Dunja Von Stoddard describes the remodel of her 1880s farmhouse in Rhinebeck, New York, as “an epic journey of demolition, construction, and reconstruction involving a squirrel-infested wall, jackhammers, and the complete removal of one end of the house.”
And when her rooms were finally ready to be furnished, Dunja, a textile designer from Vermont, discovered that having “an eye for art and cool things is a very different skill set than conceptualizing the look of a home.” Fortunately, she had hired Kathryn Whitman of design-build firm Quatrefoil as her architect, builder, interior design consultant, and voice of reason. “I like to believe that our work together was a collaboration, that the finished design was a meeting of our combined creative minds, although truthfully most of the time Kathryn came up with a brilliant design idea while simultaneously having to reel me in from some crazy notions.”
Three years later, chez Dunja (pronounced doon-ya; “it’s a Slavic name; my hippie artist parents got it from a folk singer they knew”) is the family homestead, studio, and business headquarters she set out to create. And its rooms, we’re happy to report, are both well composed and filled with signs that a textile designer given to crazy notions is in residence.
Photography by Jim Franco, courtesy of Dunja Von Stoddard.
The room required a lot of structural work: “Sometime during the Reagan administration, the owners decided to build a chimney and fireplace smack in the middle of the space,” she says. (Take a Before look here.) Her crew removed the fireplace and drywall, and introduced the built-in shelves and firewood hutch. The flooring was faux-wood laminate over wide pine boards that weren’t salvageable—so Dunja’s team laid new pine floors throughout: “Oy; that’s all I have to say about that.”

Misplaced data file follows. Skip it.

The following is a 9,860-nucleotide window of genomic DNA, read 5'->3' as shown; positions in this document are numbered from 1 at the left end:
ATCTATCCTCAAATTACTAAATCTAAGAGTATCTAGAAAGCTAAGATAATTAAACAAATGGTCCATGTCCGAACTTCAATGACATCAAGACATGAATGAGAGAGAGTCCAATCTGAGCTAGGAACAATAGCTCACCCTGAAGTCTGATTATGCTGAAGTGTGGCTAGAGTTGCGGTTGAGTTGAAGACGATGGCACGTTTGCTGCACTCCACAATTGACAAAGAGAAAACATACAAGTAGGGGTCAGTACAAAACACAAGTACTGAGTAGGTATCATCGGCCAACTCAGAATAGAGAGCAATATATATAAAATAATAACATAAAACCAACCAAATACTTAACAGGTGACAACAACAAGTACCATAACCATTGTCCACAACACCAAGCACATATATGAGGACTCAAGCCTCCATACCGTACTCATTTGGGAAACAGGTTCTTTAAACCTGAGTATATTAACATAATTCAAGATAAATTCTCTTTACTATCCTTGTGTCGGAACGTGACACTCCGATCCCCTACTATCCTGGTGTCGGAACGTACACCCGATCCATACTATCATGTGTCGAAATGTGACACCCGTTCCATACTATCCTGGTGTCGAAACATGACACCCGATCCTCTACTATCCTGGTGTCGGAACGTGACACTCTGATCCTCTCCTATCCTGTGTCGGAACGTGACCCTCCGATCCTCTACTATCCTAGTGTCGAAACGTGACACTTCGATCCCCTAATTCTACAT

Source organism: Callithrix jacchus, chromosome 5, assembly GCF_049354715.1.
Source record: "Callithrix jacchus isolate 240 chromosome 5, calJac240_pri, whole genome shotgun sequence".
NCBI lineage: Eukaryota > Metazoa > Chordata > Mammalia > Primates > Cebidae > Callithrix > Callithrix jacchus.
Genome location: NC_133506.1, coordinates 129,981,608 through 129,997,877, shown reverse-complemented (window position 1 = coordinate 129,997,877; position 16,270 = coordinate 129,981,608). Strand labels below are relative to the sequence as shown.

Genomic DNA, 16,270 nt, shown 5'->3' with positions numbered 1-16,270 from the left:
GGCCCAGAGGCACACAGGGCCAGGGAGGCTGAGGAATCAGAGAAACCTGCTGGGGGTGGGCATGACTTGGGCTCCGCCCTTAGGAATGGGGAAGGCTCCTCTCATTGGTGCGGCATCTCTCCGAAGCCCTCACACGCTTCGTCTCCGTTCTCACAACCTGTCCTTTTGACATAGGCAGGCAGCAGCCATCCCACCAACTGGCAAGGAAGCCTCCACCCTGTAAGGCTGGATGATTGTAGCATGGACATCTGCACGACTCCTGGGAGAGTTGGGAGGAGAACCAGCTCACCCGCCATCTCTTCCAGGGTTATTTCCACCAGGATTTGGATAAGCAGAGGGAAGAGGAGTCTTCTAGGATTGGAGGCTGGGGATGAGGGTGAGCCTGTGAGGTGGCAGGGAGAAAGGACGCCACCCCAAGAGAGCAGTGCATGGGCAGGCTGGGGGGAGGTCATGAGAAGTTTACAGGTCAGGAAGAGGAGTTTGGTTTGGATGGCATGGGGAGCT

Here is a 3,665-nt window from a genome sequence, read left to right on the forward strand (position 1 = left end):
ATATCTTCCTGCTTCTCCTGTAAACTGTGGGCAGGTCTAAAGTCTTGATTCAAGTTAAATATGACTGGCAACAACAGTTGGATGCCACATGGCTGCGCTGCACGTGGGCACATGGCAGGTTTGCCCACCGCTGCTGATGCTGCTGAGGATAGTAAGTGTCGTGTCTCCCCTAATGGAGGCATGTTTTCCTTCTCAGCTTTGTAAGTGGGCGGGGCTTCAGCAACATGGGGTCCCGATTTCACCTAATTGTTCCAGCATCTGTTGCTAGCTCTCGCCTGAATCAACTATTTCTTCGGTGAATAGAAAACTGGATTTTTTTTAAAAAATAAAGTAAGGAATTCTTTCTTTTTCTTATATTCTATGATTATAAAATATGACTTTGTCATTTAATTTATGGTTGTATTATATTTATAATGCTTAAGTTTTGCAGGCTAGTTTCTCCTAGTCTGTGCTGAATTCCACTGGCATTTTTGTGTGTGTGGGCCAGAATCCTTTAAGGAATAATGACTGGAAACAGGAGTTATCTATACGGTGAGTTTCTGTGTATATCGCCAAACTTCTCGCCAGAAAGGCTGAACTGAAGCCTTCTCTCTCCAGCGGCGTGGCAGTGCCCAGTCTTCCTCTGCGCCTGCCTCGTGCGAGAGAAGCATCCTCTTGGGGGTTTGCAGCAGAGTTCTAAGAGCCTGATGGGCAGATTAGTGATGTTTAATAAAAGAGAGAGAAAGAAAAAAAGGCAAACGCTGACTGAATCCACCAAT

Dunja kept a renovation diary on her blog, Doonyaya, and writes that she hewed to the following rules:
- Everything in my home has to be something that I love because life is too short to be surrounded by ugly.
- I must strive to fill my home with objects that have associations with people that I like/love/respect or who inspire me.
- Every room must have at least one item designed by me as a reminder that I, too, am fueled by creativity.
Next she introduced hints of hot pink, “because hot pink makes me happy.” That’s a pair of Bertoia chairs brightened with a powder coating by Etsy seller Cast + Crew of Marfa. Dunja screen-printed the chair pads. She traded a table for the tree print by her friend Zoe Bissell of Formed + Found. “As for the rest of the room,” she says, “the motto was ‘Paint it white.'”
In nearby Hudson, New York, tour cult ceramic artist Paula Greif’s Combination Living Quarters and Shop.
N.B.: This post is an update; the original story ran on October 26, 2015.